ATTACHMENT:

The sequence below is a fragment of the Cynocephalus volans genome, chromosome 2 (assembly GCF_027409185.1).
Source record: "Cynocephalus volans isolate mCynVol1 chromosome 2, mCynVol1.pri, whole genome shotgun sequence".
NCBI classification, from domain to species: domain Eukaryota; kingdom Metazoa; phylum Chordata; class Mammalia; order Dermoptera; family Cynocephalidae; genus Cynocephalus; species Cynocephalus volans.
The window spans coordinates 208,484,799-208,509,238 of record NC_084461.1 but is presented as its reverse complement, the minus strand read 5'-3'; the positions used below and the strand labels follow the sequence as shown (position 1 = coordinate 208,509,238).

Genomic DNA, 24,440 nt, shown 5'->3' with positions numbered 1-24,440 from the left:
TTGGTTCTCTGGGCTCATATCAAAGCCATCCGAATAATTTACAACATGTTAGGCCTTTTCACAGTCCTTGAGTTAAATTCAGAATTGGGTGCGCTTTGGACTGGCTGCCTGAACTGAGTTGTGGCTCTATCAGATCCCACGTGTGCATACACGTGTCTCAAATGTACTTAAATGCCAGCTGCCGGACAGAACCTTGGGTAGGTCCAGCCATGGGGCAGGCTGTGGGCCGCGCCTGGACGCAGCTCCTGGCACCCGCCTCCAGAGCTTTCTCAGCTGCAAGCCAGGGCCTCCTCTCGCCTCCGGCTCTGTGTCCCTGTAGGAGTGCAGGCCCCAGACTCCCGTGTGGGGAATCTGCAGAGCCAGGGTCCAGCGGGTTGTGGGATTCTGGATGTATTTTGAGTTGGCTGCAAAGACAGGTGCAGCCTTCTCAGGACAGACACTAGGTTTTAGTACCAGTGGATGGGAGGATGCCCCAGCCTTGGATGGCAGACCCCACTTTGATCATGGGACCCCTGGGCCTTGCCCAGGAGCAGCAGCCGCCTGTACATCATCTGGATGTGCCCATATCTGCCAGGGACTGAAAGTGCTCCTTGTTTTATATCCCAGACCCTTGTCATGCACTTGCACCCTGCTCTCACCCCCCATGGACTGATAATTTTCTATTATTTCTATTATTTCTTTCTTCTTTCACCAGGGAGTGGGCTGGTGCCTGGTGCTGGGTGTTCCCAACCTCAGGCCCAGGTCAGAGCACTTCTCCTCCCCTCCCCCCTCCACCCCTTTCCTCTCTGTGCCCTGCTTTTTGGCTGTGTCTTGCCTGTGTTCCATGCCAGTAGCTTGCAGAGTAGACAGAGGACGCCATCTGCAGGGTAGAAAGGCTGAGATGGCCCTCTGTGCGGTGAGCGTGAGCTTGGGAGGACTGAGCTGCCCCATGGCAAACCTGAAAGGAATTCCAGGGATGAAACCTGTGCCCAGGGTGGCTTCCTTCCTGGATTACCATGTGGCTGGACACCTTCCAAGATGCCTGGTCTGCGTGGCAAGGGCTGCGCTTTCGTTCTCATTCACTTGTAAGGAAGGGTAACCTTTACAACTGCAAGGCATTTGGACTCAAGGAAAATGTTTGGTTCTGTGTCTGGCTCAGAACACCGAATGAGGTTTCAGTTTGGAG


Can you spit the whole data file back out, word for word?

The sequence below is a fragment of the Cynocephalus volans genome, chromosome 2 (assembly GCF_027409185.1).
Source record: "Cynocephalus volans isolate mCynVol1 chromosome 2, mCynVol1.pri, whole genome shotgun sequence".
NCBI classification, from domain to species: domain Eukaryota; kingdom Metazoa; phylum Chordata; class Mammalia; order Dermoptera; family Cynocephalidae; genus Cynocephalus; species Cynocephalus volans.
The window spans coordinates 208,484,799-208,509,238 of record NC_084461.1 but is presented as its reverse complement, the minus strand read 5'-3'; the positions used below and the strand labels follow the sequence as shown (position 1 = coordinate 208,509,238).

Genomic DNA, 24,440 nt, shown 5'->3' with positions numbered 1-24,440 from the left:
TTGGTTCTCTGGGCTCATATCAAAGCCATCCGAATAATTTACAACATGTTAGGCCTTTTCACAGTCCTTGAGTTAAATTCAGAATTGGGTGCGCTTTGGACTGGCTGCCTGAACTGAGTTGTGGCTCTATCAGATCCCACGTGTGCATACACGTGTCTCAAATGTACTTAAATGCCAGCTGCCGGACAGAACCTTGGGTAGGTCCAGCCATGGGGCAGGCTGTGGGCCGCGCCTGGACGCAGCTCCTGGCACCCGCCTCCAGAGCTTTCTCAGCTGCAAGCCAGGGCCTCCTCTCGCCTCCGGCTCTGTGTCCCTGTAGGAGTGCAGGCCCCAGACTCCCGTGTGGGGAATCTGCAGAGCCAGGGTCCAGCGGGTTGTGGGATTCTGGATGTATTTTGAGTTGGCTGCAAAGACAGGTGCAGCCTTCTCAGGACAGACACTAGGTTTTAGTACCAGTGGATGGGAGGATGCCCCAGCCTTGGATGGCAGACCCCACTTTGATCATGGGACCCCTGGGCCTTGCCCAGGAGCAGCAGCCGCCTGTACATCATCTGGATGTGCCCATATCTGCCAGGGACTGAAAGTGCTCCTTGTTTTATATCCCAGACCCTTGTCATGCACTTGCACCCTGCTCTCACCCCCCATGGACTGATAATTTTCTATTATTTCTATTATTTCTTTCTTCTTTCACCAGGGAGTGGGCTGGTGCCTGGTGCTGGGTGTTCCCAACCTCAGGCCCAGGTCAGAGCACTTCTCCTCCCCTCCCCCCTCCACCCCTTTCCTCTCTGTGCCCTGCTTTTTGGCTGTGTCTTGCCTGTGTTCCATGCCAGTAGCTTGCAGAGTAGACAGAGGACGCCATCTGCAGGGTAGAAAGGCTGAGATGGCCCTCTGTGCGGTGAGCGTGAGCTTGGGAGGACTGAGCTGCCCCATGGCAAACCTGAAAGGAATTCCAGGGATGAAACCTGTGCCCAGGGTGGCTTCCTTCCTGGATTACCATGTGGCTGGACACCTTCCAAGATGCCTGGTCTGCGTGGCAAGGGCTGCGCTTTCGTTCTCATTCACTTGTAAGGAAGGGTAACCTTTACAACTGCAAGGCATTTGGACTCAAGGAAAATGTTTGGTTCTGTGTCTGGCTCAGAACACCGAATGAGGTTTCAGTTTGGAG